We recently delivered a session to a local school around the topic of sexting and self-esteem. After finishing the session we realised that many more people would benefit from the information we shared the group of young people.
So, here’s what you need to know about “sexting”.
What is “sexting”?
Sexting means sending or receiving naked, sexual, or underwear pictures. These could be from a boyfriend, girlfriend, friend, or someone you met online.
You might also have sent a sexual photo, video, or text to someone else you know.
Sexting can happen easily, even if you didn’t mean for the conversation to turn out like that, and it’s important to remember that you should only send things you feel comfortable with.
Sexting – true or false?
- Sexting has consequences – true
You might think that sexting is harmless fun but it does have consequences, both emotionally and legally.
- Sexting is illegal – true
By sending an explicit image you are producing and distributing child abuse images. This means that you risk being prosecuted even if you gave your permission for the image to be taken and shared.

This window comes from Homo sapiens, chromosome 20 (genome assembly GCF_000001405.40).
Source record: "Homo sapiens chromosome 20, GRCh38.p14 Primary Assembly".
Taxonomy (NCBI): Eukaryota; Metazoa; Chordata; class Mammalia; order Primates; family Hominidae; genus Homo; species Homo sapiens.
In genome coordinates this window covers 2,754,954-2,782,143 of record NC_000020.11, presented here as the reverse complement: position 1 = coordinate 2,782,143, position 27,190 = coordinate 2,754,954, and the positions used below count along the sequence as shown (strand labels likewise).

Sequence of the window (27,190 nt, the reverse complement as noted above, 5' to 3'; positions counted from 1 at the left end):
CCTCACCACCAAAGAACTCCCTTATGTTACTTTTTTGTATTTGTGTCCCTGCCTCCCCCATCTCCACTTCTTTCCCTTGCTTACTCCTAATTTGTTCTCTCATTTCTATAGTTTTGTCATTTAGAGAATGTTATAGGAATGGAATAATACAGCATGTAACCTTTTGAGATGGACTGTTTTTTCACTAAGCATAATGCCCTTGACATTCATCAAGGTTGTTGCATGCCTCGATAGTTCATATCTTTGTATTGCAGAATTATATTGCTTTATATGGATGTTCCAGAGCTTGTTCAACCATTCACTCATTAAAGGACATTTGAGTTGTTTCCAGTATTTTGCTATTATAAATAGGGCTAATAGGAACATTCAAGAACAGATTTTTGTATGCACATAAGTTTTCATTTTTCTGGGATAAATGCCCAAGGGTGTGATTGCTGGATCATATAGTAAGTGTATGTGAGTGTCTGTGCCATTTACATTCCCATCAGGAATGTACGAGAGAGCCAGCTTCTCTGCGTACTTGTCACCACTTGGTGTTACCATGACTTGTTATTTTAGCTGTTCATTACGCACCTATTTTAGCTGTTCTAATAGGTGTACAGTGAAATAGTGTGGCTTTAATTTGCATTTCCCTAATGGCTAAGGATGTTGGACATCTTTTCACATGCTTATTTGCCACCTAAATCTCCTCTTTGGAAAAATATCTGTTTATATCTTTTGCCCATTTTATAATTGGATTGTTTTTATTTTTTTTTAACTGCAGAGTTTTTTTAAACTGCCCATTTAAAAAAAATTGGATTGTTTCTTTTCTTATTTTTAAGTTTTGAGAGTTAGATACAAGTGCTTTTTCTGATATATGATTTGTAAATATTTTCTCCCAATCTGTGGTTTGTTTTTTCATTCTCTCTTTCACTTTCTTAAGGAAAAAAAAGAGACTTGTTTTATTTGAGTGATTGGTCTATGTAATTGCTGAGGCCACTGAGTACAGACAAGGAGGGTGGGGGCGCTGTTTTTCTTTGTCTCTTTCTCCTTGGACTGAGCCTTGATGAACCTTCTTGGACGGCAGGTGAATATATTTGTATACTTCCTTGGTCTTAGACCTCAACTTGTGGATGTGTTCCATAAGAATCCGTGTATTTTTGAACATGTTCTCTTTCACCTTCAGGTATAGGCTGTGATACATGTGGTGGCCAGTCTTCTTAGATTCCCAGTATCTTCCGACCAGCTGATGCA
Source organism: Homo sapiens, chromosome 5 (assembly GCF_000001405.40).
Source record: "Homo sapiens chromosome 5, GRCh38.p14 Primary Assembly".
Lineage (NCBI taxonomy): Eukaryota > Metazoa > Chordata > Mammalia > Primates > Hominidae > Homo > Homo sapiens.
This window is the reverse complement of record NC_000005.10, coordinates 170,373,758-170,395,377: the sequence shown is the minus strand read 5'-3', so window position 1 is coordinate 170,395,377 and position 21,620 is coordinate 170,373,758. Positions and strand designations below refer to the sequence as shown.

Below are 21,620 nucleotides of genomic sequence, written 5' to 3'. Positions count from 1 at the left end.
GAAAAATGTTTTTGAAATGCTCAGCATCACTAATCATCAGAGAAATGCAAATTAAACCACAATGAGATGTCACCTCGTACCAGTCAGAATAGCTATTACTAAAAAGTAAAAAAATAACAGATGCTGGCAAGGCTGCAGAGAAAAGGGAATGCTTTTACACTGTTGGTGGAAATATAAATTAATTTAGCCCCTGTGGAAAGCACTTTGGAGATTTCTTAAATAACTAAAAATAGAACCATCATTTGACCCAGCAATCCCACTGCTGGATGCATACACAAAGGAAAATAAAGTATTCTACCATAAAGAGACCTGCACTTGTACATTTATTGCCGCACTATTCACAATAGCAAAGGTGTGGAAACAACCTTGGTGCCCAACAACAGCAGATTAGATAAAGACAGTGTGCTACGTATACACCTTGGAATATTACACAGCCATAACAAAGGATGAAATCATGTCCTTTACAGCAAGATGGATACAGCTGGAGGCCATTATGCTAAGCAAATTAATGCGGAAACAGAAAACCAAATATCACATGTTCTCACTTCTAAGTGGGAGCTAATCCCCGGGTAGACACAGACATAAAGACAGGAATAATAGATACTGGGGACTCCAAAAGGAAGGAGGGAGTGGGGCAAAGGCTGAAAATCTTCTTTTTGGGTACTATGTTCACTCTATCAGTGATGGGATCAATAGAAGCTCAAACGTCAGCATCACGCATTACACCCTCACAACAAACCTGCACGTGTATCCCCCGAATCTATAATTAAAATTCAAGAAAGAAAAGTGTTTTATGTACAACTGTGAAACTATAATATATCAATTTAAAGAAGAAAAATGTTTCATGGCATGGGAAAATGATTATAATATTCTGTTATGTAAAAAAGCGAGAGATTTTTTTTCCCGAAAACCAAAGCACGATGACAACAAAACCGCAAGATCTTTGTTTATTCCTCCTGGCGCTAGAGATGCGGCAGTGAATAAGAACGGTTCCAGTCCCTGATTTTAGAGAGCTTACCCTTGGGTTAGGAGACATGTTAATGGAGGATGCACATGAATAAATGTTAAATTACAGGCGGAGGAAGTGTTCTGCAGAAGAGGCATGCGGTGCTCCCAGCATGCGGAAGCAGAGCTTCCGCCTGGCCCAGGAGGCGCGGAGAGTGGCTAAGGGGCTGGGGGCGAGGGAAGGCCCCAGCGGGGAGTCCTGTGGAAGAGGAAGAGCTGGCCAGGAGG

You can find more information about the legal consequences of sexting here: Sexting_The-Legal-Consequences.docx.
- Sexting leaves you out of control – true
It’s very easy to take and send a picture or video but once you’ve sent it you have no control over how it’s used. Those images could be stored, shared, saved, and copied by others, especially if they’re sent on social media.
You never know where the images will end up. Even if you delete them they’re never completely removed and they could be found in the future – for example, when you’re applying for a job or university.
- Sexting leaves you vulnerable – true
You may think that sexting is harmless but chances are there are people that you wouldn’t want to see the pictures. This leaves you open to bullying, blackmail, unwanted attention, emotional distress, and low self-esteem.
Who can help?
If you’re concerned about sexting, particularly if someone is asking you to share things you don’t feel comfortable with, there are plenty of organisations that can help.
- Childline – childline.org.uk
- CEOP – ceop.police.uk
- NSPCC – nspcc.org.uk
- Barnardo’s – barnardos.org.uk
You can also call our Freephone helpline on 0800 515 819 or come to one of our drop-in sessions.